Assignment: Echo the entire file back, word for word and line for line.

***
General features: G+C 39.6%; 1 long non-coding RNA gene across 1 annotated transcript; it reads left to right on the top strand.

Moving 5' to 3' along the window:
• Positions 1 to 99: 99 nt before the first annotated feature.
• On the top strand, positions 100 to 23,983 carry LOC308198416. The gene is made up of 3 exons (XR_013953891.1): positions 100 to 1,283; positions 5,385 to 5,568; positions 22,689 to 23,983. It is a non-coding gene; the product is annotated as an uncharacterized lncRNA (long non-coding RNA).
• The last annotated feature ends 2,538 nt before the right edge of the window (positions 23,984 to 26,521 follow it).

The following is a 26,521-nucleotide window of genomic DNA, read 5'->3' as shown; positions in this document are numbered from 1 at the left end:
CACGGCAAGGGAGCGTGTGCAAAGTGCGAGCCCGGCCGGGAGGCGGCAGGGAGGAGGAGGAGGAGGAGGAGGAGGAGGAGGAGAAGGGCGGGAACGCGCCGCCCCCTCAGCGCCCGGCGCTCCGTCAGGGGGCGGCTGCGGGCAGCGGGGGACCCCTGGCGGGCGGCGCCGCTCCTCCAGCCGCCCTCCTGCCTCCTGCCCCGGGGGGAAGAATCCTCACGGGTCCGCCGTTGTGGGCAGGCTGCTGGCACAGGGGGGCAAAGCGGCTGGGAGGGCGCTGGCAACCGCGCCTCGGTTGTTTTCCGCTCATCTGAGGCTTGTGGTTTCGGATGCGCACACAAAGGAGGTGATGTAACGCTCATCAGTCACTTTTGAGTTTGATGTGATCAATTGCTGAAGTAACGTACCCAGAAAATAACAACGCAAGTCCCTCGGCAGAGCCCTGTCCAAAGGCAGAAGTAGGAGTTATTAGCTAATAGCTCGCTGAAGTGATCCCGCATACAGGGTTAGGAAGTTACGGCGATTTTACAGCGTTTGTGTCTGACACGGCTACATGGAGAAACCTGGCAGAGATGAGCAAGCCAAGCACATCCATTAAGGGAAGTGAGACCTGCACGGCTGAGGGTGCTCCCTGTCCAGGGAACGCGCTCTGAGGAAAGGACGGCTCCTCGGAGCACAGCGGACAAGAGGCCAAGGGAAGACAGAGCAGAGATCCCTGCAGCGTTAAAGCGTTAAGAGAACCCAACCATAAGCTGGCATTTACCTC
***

General features: G+C 39.6%; 1 long non-coding RNA gene across 1 annotated transcript; it reads left to right on the top strand.

Moving 5' to 3' along the window:
• Positions 1 to 99: 99 nt before the first annotated feature.
• On the top strand, positions 100 to 23,983 carry LOC308198416. The gene is made up of 3 exons (XR_013953891.1): positions 100 to 1,283; positions 5,385 to 5,568; positions 22,689 to 23,983. It is a non-coding gene; the product is annotated as an uncharacterized lncRNA (long non-coding RNA).
• The last annotated feature ends 2,538 nt before the right edge of the window (positions 23,984 to 26,521 follow it).

The following is a 26,521-nucleotide window of genomic DNA, read 5'->3' as shown; positions in this document are numbered from 1 at the left end:
CACGGCAAGGGAGCGTGTGCAAAGTGCGAGCCCGGCCGGGAGGCGGCAGGGAGGAGGAGGAGGAGGAGGAGGAGGAGGAGGAGAAGGGCGGGAACGCGCCGCCCCCTCAGCGCCCGGCGCTCCGTCAGGGGGCGGCTGCGGGCAGCGGGGGACCCCTGGCGGGCGGCGCCGCTCCTCCAGCCGCCCTCCTGCCTCCTGCCCCGGGGGGAAGAATCCTCACGGGTCCGCCGTTGTGGGCAGGCTGCTGGCACAGGGGGGCAAAGCGGCTGGGAGGGCGCTGGCAACCGCGCCTCGGTTGTTTTCCGCTCATCTGAGGCTTGTGGTTTCGGATGCGCACACAAAGGAGGTGATGTAACGCTCATCAGTCACTTTTGAGTTTGATGTGATCAATTGCTGAAGTAACGTACCCAGAAAATAACAACGCAAGTCCCTCGGCAGAGCCCTGTCCAAAGGCAGAAGTAGGAGTTATTAGCTAATAGCTCGCTGAAGTGATCCCGCATACAGGGTTAGGAAGTTACGGCGATTTTACAGCGTTTGTGTCTGACACGGCTACATGGAGAAACCTGGCAGAGATGAGCAAGCCAAGCACATCCATTAAGGGAAGTGAGACCTGCACGGCTGAGGGTGCTCCCTGTCCAGGGAACGCGCTCTGAGGAAAGGACGGCTCCTCGGAGCACAGCGGACAAGAGGCCAAGGGAAGACAGAGCAGAGATCCCTGCAGCGTTAAAGCGTTAAGAGAACCCAACCATAAGCTGGCATTTACCTC